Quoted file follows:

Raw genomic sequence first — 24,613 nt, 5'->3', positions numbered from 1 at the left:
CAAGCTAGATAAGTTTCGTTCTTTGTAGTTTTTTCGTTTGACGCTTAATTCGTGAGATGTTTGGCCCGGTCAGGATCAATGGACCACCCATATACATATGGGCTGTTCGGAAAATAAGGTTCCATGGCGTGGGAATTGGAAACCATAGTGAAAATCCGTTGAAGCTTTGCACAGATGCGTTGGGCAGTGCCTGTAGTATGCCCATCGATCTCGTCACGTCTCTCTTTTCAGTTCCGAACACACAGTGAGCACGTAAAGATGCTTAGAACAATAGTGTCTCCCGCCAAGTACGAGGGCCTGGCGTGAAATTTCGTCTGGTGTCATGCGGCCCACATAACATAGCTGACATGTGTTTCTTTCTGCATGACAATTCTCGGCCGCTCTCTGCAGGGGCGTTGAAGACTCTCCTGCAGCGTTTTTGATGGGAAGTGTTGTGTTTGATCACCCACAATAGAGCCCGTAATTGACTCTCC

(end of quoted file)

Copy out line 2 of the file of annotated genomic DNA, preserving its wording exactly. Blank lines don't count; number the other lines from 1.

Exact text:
CAAGCTAGATAAGTTTCGTTCTTTGTAGTTTTTTCGTTTGACGCTTAATTCGTGAGATGTTTGGCCCGGTCAGGATCAATGGACCACCCATATACATATGGGCTGTTCGGAAAATAAGGTTCCATGGCGTGGGAATTGGAAACCATAGTGAAAATCCGTTGAAGCTTTGCACAGATGCGTTGGGCAGTGCCTGTAGTATGCCCATCGATCTCGTCACGTCTCTCTTTTCAGTTCCGAACACACAGTGAGCACGTAAAGATGCTTAGAACAATAGTGTCTCCCGCCAAGTACGAGGGCCTGGCGTGAAATTTCGTCTGGTGTCATGCGGCCCACATAACATAGCTGACATGTGTTTCTTTCTGCATGACAATTCTCGGCCGCTCTCTGCAGGGGCGTTGAAGACTCTCCTGCAGCGTTTTTGATGGGAAGTGTTGTGTTTGATCACCCACAATAGAGCCCGTAATTGACTCTCC